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Secure communication in cellular and ad hoc environments . Bharat Bhargava Department of Computer Sciences, Purdue University This is supported by Motorola Communication Research Lab & National Science Foundation. Team at Motorola: Jeff Bonta George Calcev

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secure communication in cellular and ad hoc environments

Secure communication in cellular and ad hoc environments

Bharat Bhargava

Department of Computer Sciences,

Purdue University

This is supported by Motorola Communication Research Lab & National Science Foundation


Team at Motorola:

Jeff Bonta

George Calcev

Benetido Fouseca

Trefor Delve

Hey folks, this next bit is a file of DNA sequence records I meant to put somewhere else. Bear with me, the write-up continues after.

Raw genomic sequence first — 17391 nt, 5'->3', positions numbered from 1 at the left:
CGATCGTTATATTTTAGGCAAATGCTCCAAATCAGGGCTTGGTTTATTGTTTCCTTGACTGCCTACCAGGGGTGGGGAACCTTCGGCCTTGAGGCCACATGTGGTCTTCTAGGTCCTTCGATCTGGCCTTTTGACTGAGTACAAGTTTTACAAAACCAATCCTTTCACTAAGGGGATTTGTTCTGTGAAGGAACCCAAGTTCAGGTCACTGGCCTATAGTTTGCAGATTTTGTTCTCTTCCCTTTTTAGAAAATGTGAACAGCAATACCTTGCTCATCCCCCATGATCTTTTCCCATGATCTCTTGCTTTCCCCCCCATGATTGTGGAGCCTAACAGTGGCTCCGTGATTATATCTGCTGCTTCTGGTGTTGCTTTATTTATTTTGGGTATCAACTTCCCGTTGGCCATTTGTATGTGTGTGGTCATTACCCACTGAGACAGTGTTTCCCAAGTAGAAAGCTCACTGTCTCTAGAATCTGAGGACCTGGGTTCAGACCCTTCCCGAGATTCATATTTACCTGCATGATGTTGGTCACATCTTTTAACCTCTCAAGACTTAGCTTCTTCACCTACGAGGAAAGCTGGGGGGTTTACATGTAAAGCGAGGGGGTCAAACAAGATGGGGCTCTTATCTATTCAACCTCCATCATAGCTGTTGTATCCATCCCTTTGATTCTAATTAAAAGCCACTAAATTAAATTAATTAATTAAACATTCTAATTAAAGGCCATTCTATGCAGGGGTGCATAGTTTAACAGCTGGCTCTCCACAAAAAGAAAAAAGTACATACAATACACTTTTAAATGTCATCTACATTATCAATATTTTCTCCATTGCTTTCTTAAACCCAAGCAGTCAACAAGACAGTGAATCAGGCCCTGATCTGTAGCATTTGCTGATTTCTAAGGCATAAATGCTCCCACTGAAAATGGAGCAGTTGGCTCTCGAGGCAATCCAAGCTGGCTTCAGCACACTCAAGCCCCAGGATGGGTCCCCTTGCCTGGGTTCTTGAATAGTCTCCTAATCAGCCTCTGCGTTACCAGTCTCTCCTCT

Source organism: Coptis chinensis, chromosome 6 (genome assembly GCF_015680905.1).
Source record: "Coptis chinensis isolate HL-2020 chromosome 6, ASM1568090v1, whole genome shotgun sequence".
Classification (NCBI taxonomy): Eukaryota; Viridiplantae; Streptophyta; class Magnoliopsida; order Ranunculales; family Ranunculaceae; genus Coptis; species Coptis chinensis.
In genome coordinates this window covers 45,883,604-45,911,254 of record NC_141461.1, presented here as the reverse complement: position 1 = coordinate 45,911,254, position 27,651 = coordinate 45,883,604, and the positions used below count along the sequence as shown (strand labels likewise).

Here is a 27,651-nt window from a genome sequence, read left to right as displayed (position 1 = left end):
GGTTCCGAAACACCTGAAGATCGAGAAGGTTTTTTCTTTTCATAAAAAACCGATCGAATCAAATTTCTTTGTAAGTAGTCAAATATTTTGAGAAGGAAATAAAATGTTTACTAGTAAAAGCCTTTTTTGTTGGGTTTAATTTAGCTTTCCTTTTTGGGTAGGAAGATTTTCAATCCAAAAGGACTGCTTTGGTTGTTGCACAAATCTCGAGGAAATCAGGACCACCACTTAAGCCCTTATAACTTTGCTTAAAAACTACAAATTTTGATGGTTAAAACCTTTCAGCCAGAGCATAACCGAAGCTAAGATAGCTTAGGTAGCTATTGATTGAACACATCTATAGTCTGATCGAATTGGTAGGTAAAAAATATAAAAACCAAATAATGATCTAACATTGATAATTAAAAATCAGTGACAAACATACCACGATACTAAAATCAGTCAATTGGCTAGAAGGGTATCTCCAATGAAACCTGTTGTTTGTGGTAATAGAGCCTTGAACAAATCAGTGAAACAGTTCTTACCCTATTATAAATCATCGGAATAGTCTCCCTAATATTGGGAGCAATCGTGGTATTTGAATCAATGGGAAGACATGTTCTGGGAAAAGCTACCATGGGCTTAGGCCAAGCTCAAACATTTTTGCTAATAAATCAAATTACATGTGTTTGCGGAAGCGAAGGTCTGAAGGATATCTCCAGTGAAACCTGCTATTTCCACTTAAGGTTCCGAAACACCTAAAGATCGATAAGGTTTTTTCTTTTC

Team at Purdue University:

X. Wu Research scientist (receives his PhD from UC-Davis)

Y. Lu PhD student

G. Ding PhD student

W. Wang PhD student

problem statement
Problem statement

How to provide secure, continuous, and efficient connectivity for a mobile unit in a structured (cellular based) or unstructured (ad hoc) network environment?

  • Dynamic topology
    • Movement, node failure, etc.
  • Heterogeneous and decentralized control
  • Limited resources
    • Bandwidth, processing ability, energy
  • Unfriendly environment
    • Selfish nodes, malicious attackers
research contributions
Research contributions
  • Combining advantages of cellular systems and ad hoc networks to enable a more secure network structure and better performance